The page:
“However, the 200,000 additional homes that will be unlocked along the line of the route will not be in Lambeth.
“There is therefore a strong case that those boroughs benefitting more directly from Crossrail2 should be in a higher charging band than those that will not be benefitting directly.”
The council has also warned that plans to stop exempting office, retail and hotel developments in parts of its borough from higher developer levies, as is the case under the Crossrail 1 funding package, threatens regeneration efforts.
It also warns that Mr Khan’s levy is so high it would undermine the council’s ability to apply its own charge to developers which, like all councils, it uses to fund local infrastructure improvements.
Lambeth’s report highlights how the Mayor’s proposal puts the planned Elizabeth House scheme “under threat”.
“The current Elizabeth House scheme will be liable for £3.5m of MCIL1 and £15m for Lambeth CIL.
“The developers have indicated that they are unlikely to proceed with this scheme and are considering submitting a new planning application for a new scheme possibly in 2019.
“If the new scheme will be anything similar to the current Elizabeth House scheme, its MCIL2 liability will be at least around £13.3m – enough for the developer to have second thoughts on going through with the redevelopment.
“Attached to the Elizabeth House scheme is a S106 agreement that provides for at least £6m (to be indexed from 2014) in S106 contributions that will deliver much improved access to Waterloo station and wider public realm improvements in the station environs. These improvements will not happen if the Elizabeth House scheme falls through.”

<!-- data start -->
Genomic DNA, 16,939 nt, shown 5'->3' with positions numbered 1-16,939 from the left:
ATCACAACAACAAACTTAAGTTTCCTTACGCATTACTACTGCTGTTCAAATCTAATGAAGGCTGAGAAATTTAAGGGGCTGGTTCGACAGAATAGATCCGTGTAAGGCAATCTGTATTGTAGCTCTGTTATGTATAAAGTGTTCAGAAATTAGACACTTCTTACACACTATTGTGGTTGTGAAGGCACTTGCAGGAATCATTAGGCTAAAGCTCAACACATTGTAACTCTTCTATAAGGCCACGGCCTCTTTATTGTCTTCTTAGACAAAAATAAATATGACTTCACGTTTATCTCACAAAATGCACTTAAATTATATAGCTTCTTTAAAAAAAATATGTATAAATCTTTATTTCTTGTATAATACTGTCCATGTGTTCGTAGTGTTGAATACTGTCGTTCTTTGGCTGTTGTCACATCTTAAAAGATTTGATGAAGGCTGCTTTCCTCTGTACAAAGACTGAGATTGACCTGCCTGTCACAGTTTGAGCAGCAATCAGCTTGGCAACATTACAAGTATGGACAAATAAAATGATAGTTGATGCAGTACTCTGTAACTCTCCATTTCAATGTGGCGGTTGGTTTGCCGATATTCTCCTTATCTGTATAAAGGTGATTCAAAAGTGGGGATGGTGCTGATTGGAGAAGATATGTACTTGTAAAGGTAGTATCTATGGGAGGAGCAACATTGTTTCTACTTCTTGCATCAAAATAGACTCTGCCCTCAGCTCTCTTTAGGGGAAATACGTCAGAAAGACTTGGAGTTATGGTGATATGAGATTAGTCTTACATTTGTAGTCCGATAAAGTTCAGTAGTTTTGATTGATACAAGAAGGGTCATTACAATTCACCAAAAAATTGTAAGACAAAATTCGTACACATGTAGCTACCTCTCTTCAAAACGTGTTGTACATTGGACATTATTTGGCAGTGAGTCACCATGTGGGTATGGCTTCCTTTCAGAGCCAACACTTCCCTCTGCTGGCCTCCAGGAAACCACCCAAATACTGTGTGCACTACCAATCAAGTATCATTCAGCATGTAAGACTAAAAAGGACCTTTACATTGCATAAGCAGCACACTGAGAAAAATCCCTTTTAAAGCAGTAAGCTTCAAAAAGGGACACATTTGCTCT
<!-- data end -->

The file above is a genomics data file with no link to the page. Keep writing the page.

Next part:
Similar concerns have been expressed by neighbouring Wandsworth council.
In a paper to be discussed by its executive this Friday, officers warn “it is anticipated that by charging higher MCIL2…for Crossrail 2, there will be both a reduction in the level of affordable housing in mixed use developments and an associated reduction in infrastructure contributions available for local infrastructure.”
The paper says this is because “councils at a local level have few levers to mitigate the effect of higher levels of Mayoral CIL (beyond fundamentally reviewing and lowering the levels of Borough CIL rates) with the main “balancing element” in financial viability calculations usually being the levels of Affordable Housing arising from developments, or related offsetting “off-site‟ contributions.”
Wandsworth Council leader Ravi Govindia told MayorWatch that “the Northern Line extension, two new Tube stations, and 4,000 new housing association homes, parks, health centres and schools, in fact all the community benefits carefully negotiated for Nine Elms would have never made it off the drawing board had such a burden been in place at the time, and this is what is now being put at risk by the Mayor’s plans.”
Councillor Govindia has also backed Lambeth’s concerns that councils “have no idea how [the Mayor] may spend this tax hike in the meantime while Crossrail 2 remains an uncertainty for at least the next few years.”